This is the big one. In the middle of all the gritty disco noir pulsations of the night, "Beat Beat" feels like going out the next morning with a renewed sense of purpose. It's a bright house-tinged 80's groove that brings a smile to your face within the first 10 seconds. It goes to show that Victoria still knows her way around a proper pop tune. It could have been a massive hit for Kylie Minogue or Goldfrapp but luckily Little Boots kept it, and it elevates the whole album to the pop stratosphere. If nothing else, "Beat Beat" should have been the single that proved to everyone Little Boots deserved to beat Lady Gaga in that poll a couple of years ago. (Both of them are amazing and I love them both with all my heart, don't attack me Monsters!)

6. Every Night I Say A Prayer

Little Boots has a skill of taking one word titled-songs and breathing life into them in various amazing ways. With "Every Night I Say A Prayer," the music is the thing that actually brings the song together. Crafted with the talented Andy Butler of Hercules & Love Affair fame (really, he knows what he is doing), "Every Night" has that air of alluring craving for the dance floor that makes you think of the first time you watched Paris Is Burning. And any song that can cause spontaneous vogueing is an NSOTP favorite in our books.

7. Crescendo

This is another uplifting moment of the album. The song itself follows the course of a frustrating argument but the best part is when everything falls out after the second chorus and slowly builds up, piece by piece, to a major roar by the end of the song. You could even say the song builds to a CRESCENDO!!!!! (Okay, I regret that but the song is another must listen on the album.)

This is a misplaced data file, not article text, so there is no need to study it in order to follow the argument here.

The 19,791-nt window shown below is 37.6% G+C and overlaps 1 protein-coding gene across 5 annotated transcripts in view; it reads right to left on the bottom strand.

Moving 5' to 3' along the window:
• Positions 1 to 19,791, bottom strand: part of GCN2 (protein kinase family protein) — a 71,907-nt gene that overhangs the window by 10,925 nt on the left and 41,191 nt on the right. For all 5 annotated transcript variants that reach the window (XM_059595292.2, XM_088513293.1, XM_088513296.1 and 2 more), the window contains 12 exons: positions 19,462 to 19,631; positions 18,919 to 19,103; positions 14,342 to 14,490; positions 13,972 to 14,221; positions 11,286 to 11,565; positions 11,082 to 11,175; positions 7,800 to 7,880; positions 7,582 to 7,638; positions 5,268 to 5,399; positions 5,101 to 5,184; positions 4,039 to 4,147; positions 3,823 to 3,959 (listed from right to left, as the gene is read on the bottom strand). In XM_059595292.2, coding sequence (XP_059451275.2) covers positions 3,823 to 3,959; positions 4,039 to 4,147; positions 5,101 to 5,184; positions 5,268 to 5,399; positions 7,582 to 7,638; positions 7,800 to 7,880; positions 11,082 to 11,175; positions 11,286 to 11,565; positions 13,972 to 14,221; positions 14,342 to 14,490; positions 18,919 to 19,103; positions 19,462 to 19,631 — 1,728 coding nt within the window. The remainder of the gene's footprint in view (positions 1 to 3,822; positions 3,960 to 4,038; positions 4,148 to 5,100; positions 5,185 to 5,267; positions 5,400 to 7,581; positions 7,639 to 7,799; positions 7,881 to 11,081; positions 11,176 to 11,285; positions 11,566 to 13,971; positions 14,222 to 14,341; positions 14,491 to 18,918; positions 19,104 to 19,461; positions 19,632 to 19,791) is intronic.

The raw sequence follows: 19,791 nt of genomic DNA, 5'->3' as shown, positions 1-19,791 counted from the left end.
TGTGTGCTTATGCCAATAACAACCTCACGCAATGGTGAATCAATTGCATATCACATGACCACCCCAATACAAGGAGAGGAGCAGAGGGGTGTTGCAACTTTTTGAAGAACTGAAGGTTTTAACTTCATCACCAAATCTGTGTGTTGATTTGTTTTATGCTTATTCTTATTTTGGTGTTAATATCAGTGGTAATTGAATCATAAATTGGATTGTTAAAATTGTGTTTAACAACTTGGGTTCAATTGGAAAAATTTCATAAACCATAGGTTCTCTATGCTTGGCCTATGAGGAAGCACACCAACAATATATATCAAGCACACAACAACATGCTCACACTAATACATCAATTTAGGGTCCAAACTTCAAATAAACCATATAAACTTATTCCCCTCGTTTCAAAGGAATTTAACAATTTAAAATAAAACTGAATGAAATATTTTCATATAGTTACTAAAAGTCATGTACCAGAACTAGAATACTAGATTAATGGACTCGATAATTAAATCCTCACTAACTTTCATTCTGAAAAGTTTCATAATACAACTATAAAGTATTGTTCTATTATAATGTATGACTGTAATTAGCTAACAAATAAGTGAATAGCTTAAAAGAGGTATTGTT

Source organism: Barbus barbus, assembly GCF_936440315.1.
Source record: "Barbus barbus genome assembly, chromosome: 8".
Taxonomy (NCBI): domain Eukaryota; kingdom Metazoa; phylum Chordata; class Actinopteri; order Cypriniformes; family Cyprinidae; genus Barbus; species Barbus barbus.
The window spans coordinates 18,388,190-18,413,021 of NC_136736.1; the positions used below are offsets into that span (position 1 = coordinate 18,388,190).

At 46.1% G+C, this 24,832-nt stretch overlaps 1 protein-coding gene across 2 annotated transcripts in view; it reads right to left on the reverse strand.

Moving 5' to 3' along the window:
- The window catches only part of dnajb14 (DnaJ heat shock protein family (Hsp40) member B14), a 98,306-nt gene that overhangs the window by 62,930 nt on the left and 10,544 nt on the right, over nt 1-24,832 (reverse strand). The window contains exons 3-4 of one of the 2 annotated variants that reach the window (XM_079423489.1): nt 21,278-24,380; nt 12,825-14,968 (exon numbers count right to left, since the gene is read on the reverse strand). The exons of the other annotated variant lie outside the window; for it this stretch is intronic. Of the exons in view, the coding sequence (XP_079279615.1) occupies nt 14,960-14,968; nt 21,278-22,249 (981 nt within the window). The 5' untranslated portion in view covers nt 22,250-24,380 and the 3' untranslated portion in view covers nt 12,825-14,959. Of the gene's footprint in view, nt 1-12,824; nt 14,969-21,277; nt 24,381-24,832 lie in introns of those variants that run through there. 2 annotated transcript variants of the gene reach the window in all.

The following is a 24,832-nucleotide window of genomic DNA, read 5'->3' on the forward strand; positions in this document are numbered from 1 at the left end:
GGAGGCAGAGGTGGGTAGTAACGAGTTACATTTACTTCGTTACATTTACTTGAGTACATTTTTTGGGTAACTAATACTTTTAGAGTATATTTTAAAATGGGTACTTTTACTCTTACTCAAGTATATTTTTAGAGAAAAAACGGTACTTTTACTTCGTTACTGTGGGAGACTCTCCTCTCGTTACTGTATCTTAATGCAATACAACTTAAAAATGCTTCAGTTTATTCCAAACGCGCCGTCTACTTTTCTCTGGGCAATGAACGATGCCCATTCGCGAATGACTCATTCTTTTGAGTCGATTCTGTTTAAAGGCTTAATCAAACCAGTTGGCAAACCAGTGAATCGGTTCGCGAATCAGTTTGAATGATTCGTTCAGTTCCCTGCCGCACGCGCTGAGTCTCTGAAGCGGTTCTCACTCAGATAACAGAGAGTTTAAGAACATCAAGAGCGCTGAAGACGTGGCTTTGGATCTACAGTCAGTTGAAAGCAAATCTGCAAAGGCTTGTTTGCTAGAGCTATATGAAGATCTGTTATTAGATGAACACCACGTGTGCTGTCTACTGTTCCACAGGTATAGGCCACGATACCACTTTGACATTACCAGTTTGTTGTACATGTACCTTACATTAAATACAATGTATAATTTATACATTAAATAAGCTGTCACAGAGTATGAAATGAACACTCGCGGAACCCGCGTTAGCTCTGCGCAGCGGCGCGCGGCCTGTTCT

8. Strangers

From the heights that were scaled on "Crescendo," Little Boots pauses to give some room to breathe on the space behemoth that is "Strangers." The 6 and a half minute epic would make Giorgio Moroder proud and could also act as the planet's anthem if we ever made contact with extraterrestrial life. It possibly also has the most beautiful lyrics, describing the decay of a relationship and the experience of that person without knowing what to do. It even includes a key change with hope for a new beginning. Just wonderful.
 The relatable words provide a lovely contrast with the futuristic production, which is probably the niche in pop music that Little Boots has carved for herself.

9. All for You

Probably the darkest offering Victoria gives us on Nocturnes, "All for You" sees Little Boots explaining the motivation for her actions against another chugging production that illustrates her vision of a midnight siren in a discotheque. While a pleasurable listen, this is probably the one song on the album that does not fit because of its heavy atmosphere and overall lack of levity found throughout the album.

10. Satellite

The last song and last single off the album sees us slowly escaping the night's mystique as day breaks. "Satellite" may not be the strongest track on the album but Little Boots could not have picked a better album closer. The New Wave referencing song feels like the perfect halfway point in Little Boots career as a whole. It has all the charm and pop touches that made us first fall in love with her, the light and shade in the nocturnal disco that she has cultivated on Nocturnes, and the sense that Little Boots knows what she is going to do next. I can't really ask for more from one of my favorite pop singers.